What is an Accessible Room?

In the U.S., 26% of adults live with some type of disability. Almost 14% of those have a physical disability, while nearly 11% have visual or hearing disabilities.

These people don't stay at home 24/7. They travel for business and pleasure, like everyone else. And when they stay overnight at a hotel, they should expect to stay in an accessible room.

Now you may be asking yourself what is an accessible room? Keep on reading to find out.

What is an Accessible Hotel Room?

So, what is an accessible hotel room? An accessible hotel room has features that differ from a standard room. These special features can make a room functional for people with physical, visual, and hearing disabilities.

The Americans with Disabilities Act (ADA) states that public buildings be should be accessible. What that means can differ from building to building, including hotels.

Let's take a closer look at what ideal features would make a hotel room accessible for all.

For Those With Physical Disabilities

The first obstacle a person with a physical disability might encounter in a hotel may be getting in the door. An accessible room should have a longer wait time on a key card and a door that is not too heavy; if the door opens automatically, this is a big plus. Of course, the doorway should be wide enough for a wheelchair to get through.

A room without clutter can make it easier for those using mobility devices to get around. Area rugs or a carpeted floor can be difficult to negotiate, too. Hardwood floors can eliminate this problem.

In the bathroom, a roll-in shower and grab bars for the shower and toilet can prevent a nasty accident. A toilet that is at a comfort level—17 to 19 inches from the floor—can further make the bathroom more accessible.

Once a guest is in bed, it can be a production to get out again. Labeled switches near the bed can make turning off the lights a breeze.

For Those With Visual Disabilities

A simple room layout can assist those with visual impairments; there should not be lots of furniture low to the floor. All signage both outside the room (room number) and inside should come with a braille label. An accessible room should also be welcoming for those who make use of a service dog.

TV controls should be accessible. A voice-operated remote and easy-to-access visual descriptions can make for a much more enjoyable stay for a visually-impaired guest.

For Those With Hearing Disabilities

In an accessible room, there should be a buzzer outside the room that flashes a light inside the room so a deaf or hard-of-hearing guest knows when someone is at the door. A flashing alarm should also be inside the room to alert a hearing-impaired guest to an emergency.

While visual descriptions on a TV should be easy to find for the visually impaired, closed captions should be easy to access for the hearing impaired. There should also be made available a TTY device for the phone and a vibrating alarm clock to wake up to.

An Accessible Room for All

Everyone who stays at a hotel—be it for business or pleasure—has the right to an accessible room.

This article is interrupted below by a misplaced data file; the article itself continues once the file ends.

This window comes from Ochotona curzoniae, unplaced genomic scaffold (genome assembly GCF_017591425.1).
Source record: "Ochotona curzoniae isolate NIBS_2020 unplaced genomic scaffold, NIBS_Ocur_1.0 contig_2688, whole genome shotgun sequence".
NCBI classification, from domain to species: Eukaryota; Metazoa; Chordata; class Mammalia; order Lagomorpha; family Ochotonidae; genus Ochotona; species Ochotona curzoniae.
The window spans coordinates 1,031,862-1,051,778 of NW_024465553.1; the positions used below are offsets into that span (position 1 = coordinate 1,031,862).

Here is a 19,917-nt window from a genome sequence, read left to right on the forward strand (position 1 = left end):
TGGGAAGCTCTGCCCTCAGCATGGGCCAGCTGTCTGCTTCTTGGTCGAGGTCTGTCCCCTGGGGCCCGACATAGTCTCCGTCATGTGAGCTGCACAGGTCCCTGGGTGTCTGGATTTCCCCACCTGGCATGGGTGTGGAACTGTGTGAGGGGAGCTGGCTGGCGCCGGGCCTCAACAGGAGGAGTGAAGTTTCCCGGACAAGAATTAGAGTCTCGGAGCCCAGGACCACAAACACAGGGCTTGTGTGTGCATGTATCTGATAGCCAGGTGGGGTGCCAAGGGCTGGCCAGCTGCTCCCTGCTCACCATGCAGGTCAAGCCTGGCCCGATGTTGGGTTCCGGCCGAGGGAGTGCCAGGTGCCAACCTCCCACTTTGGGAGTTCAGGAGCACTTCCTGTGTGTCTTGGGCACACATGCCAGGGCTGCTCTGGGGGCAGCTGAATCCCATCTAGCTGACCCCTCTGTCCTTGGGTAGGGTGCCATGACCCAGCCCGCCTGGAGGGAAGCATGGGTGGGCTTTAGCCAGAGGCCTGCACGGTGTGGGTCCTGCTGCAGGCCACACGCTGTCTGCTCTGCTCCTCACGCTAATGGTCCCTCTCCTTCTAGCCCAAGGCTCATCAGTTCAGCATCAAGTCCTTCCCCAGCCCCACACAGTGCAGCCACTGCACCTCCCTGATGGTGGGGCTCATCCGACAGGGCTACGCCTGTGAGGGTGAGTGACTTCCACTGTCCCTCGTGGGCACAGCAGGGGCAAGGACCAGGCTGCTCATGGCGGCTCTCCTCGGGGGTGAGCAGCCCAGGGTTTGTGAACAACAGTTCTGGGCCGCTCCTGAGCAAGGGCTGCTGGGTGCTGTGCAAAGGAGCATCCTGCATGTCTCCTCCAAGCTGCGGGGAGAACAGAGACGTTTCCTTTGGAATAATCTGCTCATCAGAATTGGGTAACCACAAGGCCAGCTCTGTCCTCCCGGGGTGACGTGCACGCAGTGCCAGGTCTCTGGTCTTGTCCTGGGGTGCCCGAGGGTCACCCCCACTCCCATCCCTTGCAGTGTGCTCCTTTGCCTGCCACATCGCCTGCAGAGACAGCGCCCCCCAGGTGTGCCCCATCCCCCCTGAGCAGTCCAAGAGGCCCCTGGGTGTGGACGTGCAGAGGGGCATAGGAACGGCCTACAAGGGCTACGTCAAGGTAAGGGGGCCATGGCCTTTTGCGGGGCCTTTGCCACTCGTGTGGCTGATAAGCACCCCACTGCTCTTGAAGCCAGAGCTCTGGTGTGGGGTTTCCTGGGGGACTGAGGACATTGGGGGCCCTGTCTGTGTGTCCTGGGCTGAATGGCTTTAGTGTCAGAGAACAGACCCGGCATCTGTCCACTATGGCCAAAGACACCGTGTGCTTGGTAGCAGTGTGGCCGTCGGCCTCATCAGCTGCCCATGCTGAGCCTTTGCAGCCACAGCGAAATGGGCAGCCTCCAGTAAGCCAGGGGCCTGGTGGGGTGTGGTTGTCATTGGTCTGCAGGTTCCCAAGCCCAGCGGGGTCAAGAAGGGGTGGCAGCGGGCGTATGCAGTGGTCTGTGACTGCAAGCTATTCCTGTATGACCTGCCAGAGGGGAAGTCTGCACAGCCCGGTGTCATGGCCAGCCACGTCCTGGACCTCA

Every hotel should have rooms that will accommodate any guest who makes a reservation, regardless of their disability. And if you have a disability, be sure to do your research to make sure you find a hotel that will readily cater to your needs.

Take a look at our offers next for additional help in managing your disability both on and off the road.


Other Frequently Asked Accessible Room Questions

How to book an accessible room?

  1. Pick the city you want to stay in.
  2. Make a list of your specif needs because not all ADA compliant rooms will meet all of your specific needs.
  3. Make sure you read the reviews online.
  4. Call the hotel directly; speak to them and book your stay.
  5. After your stay make sure you leave a review online to help the next person who needs an ADA-compliant accessible room. 

How much should an accessible room cost? Can a hotel charge more for an accessible room?

  • In the United States, an Accessible Room should be the same price as a standard hotel room. If it is not the same price be sure to call the hotel directly and ask why the price is higher. 

Can anyone stay in an accessible room?

  • In the United States, anyone can book an accessible hotel room, but by law, handicapped rooms are supposed to be the last rooms that are booked and be held for someone who is handicapped. 

What does an accessible place mean?

  • An accessible place is a building or place that is easy to get into or reach.

What does accessible access mean?

  • Ability to access. Accessibility can be looked at as the ability to access or benefit from a particular system.

What does accessible bedroom mean?

  • An accessible bedroom is an accessible room that is easy for a person with a disability to enter and leave. Typically these accessible rooms are on the first floor or have a stairlift or elevator to get to the room if it is not on the first floor. These accessible rooms will have a wider doorway so that a wheelchair can easily navigate the accessible room.

What does accessible hearing room mean?

  • An accessible hear room has visual notification features to help the person who is hearing impaired. It will also have light-like signals if someone is knocking on the door, calling the phone, and more. These rooms will also sometimes have a doorbell.

What does accessible accommodation mean?

  • Accessible accommodations are adjustments or modifications that are made for an individual with a disability on an as-needed basis. These accessible accommodations give access to whoever is there at that moment. 

What does the word accessible mean?

  • The word accessible means that is able to be reached or entered. 

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